As I look forward to celebrating my 20-year anniversary in the chamber business, I am acutely aware that longevity does not “just happen.” It comes due to an investment of time, money, energy and passion for working in a great, albeit challenging industry.
How many of us start out as a volunteer, staff person or a one-person chamber? And what does it take to make it through and on to a successful chamer career?
Invest in Yourself
Successful chamber executives have something in common: investment! They invest in themselves by taking advantage of professional development opportunities, engaging with fellow executives away from day-to-day operations, and volunteering and serving on professional association boards.
Each of these activities surrounds the chamber executive with a circle of support for success. And whether you are a small chamber or a large chamber, investment is critical to keep up with this ever-changing, growing, and exciting business world.
Where to Start
Here are some thoughts for longevity and a successful career:
• Join your local state chamber association. This is a must do. It will be the organization that will keep you involved in your particular state issues and requirements for business. This also will connect you to your peers in the industry and will probably offer the easiest and most affordable educational programs, workshops and conferences.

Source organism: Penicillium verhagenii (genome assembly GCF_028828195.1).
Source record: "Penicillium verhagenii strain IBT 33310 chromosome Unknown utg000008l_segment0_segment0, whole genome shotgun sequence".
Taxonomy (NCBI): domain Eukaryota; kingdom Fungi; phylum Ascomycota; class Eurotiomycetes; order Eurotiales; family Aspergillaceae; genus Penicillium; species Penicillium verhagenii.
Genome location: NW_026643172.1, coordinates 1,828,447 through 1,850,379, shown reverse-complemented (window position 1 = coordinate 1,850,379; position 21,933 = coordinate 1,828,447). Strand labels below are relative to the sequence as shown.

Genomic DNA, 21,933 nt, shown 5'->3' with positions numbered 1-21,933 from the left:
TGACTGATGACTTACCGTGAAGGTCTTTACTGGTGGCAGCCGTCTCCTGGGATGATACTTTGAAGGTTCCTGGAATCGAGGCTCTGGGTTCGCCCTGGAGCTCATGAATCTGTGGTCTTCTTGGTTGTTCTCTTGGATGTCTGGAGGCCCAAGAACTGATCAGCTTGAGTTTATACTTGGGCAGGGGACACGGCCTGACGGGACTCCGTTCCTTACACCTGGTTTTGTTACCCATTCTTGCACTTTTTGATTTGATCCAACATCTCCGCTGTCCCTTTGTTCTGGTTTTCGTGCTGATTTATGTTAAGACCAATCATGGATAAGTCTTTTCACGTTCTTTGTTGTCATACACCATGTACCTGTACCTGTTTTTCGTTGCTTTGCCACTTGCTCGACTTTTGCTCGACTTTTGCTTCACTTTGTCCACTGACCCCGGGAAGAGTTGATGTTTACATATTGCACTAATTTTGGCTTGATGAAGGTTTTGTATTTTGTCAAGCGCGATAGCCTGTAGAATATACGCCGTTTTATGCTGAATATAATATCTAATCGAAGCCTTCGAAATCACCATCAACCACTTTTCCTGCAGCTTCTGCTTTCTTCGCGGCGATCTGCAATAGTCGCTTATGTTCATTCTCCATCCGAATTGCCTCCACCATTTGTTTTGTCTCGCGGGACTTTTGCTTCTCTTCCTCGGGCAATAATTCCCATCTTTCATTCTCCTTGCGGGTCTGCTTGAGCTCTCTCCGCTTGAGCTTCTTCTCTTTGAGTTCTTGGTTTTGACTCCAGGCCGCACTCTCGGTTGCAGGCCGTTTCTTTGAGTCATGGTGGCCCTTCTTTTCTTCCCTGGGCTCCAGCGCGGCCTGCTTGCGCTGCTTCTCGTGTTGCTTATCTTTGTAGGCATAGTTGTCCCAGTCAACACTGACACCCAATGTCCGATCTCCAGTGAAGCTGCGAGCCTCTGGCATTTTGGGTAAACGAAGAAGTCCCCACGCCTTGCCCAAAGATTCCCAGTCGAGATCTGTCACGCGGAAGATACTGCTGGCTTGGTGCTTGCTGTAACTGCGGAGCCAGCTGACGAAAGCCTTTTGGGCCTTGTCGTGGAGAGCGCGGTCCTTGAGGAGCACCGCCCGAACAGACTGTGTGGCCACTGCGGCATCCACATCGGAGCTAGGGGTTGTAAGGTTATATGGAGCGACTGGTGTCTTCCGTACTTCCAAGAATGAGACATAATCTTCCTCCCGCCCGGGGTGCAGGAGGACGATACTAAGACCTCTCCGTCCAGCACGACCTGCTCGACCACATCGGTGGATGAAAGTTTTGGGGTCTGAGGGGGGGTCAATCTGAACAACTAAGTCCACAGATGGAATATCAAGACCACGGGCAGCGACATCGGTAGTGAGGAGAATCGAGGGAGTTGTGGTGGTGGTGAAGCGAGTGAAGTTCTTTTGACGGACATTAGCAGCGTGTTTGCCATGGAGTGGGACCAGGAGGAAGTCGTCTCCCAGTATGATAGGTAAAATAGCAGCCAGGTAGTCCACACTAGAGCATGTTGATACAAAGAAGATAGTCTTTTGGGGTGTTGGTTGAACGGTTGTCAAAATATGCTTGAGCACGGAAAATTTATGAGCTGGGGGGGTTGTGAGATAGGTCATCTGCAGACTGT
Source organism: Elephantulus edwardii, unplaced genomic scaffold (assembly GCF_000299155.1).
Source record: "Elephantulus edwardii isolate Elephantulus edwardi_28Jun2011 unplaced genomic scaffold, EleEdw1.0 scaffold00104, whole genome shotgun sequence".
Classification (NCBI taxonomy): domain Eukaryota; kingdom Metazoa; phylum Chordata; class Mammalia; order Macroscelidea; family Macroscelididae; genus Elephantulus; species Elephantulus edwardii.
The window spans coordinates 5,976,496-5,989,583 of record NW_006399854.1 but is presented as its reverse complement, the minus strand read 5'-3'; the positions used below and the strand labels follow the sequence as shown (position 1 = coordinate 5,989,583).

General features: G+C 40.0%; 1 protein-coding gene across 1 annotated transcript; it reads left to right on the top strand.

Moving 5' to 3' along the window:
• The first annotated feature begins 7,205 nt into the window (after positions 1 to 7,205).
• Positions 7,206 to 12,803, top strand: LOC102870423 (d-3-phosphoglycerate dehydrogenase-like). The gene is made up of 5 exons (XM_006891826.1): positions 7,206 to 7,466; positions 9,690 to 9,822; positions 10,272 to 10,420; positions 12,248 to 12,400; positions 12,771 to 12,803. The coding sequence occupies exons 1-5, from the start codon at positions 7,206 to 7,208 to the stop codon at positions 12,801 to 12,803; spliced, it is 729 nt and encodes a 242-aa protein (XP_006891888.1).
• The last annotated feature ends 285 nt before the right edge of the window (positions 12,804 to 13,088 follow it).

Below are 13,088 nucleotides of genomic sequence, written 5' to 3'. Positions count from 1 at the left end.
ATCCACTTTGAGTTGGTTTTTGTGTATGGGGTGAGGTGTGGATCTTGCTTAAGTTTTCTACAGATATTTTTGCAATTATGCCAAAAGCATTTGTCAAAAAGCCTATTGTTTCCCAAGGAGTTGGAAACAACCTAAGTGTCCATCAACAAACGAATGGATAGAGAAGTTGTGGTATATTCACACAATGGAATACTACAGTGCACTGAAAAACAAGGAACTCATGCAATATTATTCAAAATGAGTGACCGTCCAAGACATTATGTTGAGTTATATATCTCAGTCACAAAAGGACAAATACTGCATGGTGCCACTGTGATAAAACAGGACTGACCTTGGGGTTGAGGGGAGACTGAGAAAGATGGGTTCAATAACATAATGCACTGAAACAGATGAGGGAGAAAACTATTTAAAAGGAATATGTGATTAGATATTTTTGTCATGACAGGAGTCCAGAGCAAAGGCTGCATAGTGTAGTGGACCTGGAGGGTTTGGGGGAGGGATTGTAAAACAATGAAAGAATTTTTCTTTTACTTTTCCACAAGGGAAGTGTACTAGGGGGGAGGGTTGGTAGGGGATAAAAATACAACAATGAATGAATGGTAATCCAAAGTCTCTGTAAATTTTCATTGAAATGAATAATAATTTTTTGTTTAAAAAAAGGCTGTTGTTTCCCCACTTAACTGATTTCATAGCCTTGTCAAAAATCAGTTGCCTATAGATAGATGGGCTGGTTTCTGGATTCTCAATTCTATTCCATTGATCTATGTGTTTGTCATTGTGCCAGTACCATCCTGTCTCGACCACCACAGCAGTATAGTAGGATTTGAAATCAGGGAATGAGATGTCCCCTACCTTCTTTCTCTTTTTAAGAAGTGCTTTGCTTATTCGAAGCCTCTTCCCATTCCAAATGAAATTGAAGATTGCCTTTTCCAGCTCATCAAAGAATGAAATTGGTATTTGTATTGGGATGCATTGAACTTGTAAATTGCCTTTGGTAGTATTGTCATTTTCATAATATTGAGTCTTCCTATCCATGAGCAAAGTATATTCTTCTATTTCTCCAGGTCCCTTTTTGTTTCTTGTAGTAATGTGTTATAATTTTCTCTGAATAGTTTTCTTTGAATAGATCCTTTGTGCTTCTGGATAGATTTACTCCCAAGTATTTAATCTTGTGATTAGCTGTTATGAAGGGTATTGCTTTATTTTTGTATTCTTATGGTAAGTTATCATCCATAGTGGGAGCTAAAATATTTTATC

But also join a larger association to extend your opportunities for learning and meeting with other chamber professionals. I have found that membership in W.A.C.E. has made my professional circle much larger, as well as affording me many more educational opportunities and the advantage to obtain a professional designation. Not to be overlooked is the U.S. Chamber of Commerce and the Association of Chamber of Commerce Executives.
• Attend conferences! The benefits are immeasurable, both to your personally and to your chamber. It is usually here that you will be updated on chamber trends, new programs and ways to stay innovative and relevant. And do not shortchange yourself; budget for attendance at Institute or W.A.C.E. Academy. These programs will definitely lead you on a path for success.
• Serve in leadership. Each organization has a board of directors and your investment in time to serve on the board will bring you valuable connections, insight on planning and development, and governance experience.
Serving on our chamber association boards and as a volunteer has made me a better, more valuable and dynamic chamber executive.
• Cultivate friendships as you go along the way. Seek out mentors and be a mentor to others. Join others for conversations and make new friends. Take advantage of those spontaneous get togethers over coffee or cocktails. Networking is just as important to us as it is that we preach to our members!
• Money and time are two of a chamber executive’s most valuable assets and ones we must invest in to be the best, and to have a long and successful career.
Time is on my side. I am not ready to retire and look forward to many more years of this wonderful industry! Meanwhile, I will lead my chamber to greatness as the Catalyst, Convener and Champion for our business members and community.
Marnie Uhl, ACE, IOM, is president/CEO of the Prescott Valley (AZ) Chamber.